Equine First Aid Kit


Taking a horse's temperatureIf you own horses long enough, sooner or later you are likely to confront a medical emergency. From lacerations to colic to foaling difficulties, there are many emergencies that a horse owner may encounter. It’s important to know how to recognize serious problems and respond promptly.

Preparation is vital when confronted with a medical emergency. Mentally rehearse the steps you will take to avoid letting panic take control, and follow these guidelines from the American Association of Equine Practitioners (AAEP):

1. Keep your veterinarian’s number by each phone, including how he or she can be reached after hours.

2. Consult with your regular veterinarian regarding a backup or referring veterinarian’s number in case you cannot reach your regular veterinarian quickly enough.

3. Know in advance the most direct route to an equine surgery center in case you need to transport the horse.

4. Post the names and phone numbers of nearby friends and neighbors who can assist you in an    emergency while you wait for the veterinarian.

5. Prepare a first aid kit and store it in a clean, dry, readily accessible place. Make sure that family members and other barn users know where the kit is. Also, keep a first aid kit in your horse trailer or towing vehicle and a smaller version to carry on the trail.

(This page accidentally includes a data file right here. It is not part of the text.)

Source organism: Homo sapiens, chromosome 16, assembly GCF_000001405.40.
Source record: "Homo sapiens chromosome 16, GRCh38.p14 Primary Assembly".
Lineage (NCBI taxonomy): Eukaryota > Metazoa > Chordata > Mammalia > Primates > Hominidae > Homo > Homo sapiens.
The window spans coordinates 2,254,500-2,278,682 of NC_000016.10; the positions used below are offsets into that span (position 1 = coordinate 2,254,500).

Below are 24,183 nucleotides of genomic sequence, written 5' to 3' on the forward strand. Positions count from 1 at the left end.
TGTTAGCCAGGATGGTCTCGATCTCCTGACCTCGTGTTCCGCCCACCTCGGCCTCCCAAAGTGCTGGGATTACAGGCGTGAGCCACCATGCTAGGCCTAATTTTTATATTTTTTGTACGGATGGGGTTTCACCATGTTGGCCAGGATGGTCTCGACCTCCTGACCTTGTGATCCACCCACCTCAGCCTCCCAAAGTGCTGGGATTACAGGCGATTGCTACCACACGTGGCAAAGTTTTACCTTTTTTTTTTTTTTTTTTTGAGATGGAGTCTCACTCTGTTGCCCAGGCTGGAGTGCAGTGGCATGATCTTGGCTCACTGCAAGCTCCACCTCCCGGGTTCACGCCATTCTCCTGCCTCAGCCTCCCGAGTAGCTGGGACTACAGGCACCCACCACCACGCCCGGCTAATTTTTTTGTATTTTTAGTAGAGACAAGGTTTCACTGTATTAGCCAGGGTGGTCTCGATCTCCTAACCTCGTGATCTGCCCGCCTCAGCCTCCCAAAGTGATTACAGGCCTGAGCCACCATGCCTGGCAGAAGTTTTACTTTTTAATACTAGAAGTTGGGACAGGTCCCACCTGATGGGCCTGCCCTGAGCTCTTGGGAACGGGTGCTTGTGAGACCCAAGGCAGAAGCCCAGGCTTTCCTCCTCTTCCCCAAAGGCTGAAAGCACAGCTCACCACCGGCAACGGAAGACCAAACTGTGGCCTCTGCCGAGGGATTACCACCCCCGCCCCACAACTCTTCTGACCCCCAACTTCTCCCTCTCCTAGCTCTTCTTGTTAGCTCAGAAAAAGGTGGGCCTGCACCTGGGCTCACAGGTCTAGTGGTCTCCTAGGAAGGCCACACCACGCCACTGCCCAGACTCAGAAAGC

First aid kits can be simple or elaborate. Here is a short list of essential items:

• Cotton roll
• Wrapping materials
• Gauze pads in assorted sizes
• Sharp scissors
• Cup or container
• Rectal thermometer with string and clip attached
• Surgical scrub and antiseptic solution
• Latex gloves
• Saline solution
• Stethoscope
• Clippers

Many accidents can be prevented by taking the time to evaluate your horse’s environment and removing potential hazards. In an emergency, time is critical. Don’t be concerned with overreacting or annoying your veterinarian. By acting quickly and promptly, you can minimize the consequences of an injury or illness.

For more information, ask your equine veterinarian for the “Emergency Care” brochure provided by the AAEP in partnership with Educational Partner Bayer Animal Health. More information also can be obtained by visiting the AAEP’s horse health web site, www.MyHorseMatters.com.



  1. I also carry first aid essentials in a saddle bag even for short trail rides. Hoof pick, wire cutters, small pruning clippers, vet wrap, gauze pads, alcohol wipes & very small bottle of betadine & some water. I never go out without my cell phone and if I’m riding alone I try to let someone know which direction I’m headed just in case I’m gone too long or Kacey comes back without me. Fortunately, I’ve never had to use any of it (except the clippers to do some trail clearing), but I would rather be safe than sorry.


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